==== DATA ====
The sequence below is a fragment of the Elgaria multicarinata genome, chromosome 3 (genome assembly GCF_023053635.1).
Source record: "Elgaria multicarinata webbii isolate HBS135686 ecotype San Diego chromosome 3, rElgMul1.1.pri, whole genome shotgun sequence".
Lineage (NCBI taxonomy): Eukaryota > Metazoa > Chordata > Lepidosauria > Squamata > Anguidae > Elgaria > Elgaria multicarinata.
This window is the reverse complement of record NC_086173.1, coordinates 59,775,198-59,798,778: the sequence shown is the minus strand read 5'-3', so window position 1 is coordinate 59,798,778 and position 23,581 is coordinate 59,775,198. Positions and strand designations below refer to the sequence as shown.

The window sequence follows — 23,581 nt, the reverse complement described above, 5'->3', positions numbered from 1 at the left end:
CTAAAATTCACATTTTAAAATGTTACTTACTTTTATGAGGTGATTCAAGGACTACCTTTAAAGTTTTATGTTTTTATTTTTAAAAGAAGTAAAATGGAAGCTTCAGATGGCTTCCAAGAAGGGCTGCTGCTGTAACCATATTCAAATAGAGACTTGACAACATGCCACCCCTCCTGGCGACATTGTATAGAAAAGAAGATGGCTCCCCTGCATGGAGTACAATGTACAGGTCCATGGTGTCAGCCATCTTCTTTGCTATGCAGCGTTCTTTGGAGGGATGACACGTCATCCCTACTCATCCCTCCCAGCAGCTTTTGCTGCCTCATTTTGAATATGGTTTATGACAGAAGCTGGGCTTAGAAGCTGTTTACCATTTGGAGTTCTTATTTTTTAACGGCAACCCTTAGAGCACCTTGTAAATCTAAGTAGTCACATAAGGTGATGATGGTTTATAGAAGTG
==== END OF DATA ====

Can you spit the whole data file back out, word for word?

The sequence below is a fragment of the Elgaria multicarinata genome, chromosome 3 (genome assembly GCF_023053635.1).
Source record: "Elgaria multicarinata webbii isolate HBS135686 ecotype San Diego chromosome 3, rElgMul1.1.pri, whole genome shotgun sequence".
Lineage (NCBI taxonomy): Eukaryota > Metazoa > Chordata > Lepidosauria > Squamata > Anguidae > Elgaria > Elgaria multicarinata.
This window is the reverse complement of record NC_086173.1, coordinates 59,775,198-59,798,778: the sequence shown is the minus strand read 5'-3', so window position 1 is coordinate 59,798,778 and position 23,581 is coordinate 59,775,198. Positions and strand designations below refer to the sequence as shown.

The window sequence follows — 23,581 nt, the reverse complement described above, 5'->3', positions numbered from 1 at the left end:
CTAAAATTCACATTTTAAAATGTTACTTACTTTTATGAGGTGATTCAAGGACTACCTTTAAAGTTTTATGTTTTTATTTTTAAAAGAAGTAAAATGGAAGCTTCAGATGGCTTCCAAGAAGGGCTGCTGCTGTAACCATATTCAAATAGAGACTTGACAACATGCCACCCCTCCTGGCGACATTGTATAGAAAAGAAGATGGCTCCCCTGCATGGAGTACAATGTACAGGTCCATGGTGTCAGCCATCTTCTTTGCTATGCAGCGTTCTTTGGAGGGATGACACGTCATCCCTACTCATCCCTCCCAGCAGCTTTTGCTGCCTCATTTTGAATATGGTTTATGACAGAAGCTGGGCTTAGAAGCTGTTTACCATTTGGAGTTCTTATTTTTTAACGGCAACCCTTAGAGCACCTTGTAAATCTAAGTAGTCACATAAGGTGATGATGGTTTATAGAAGTG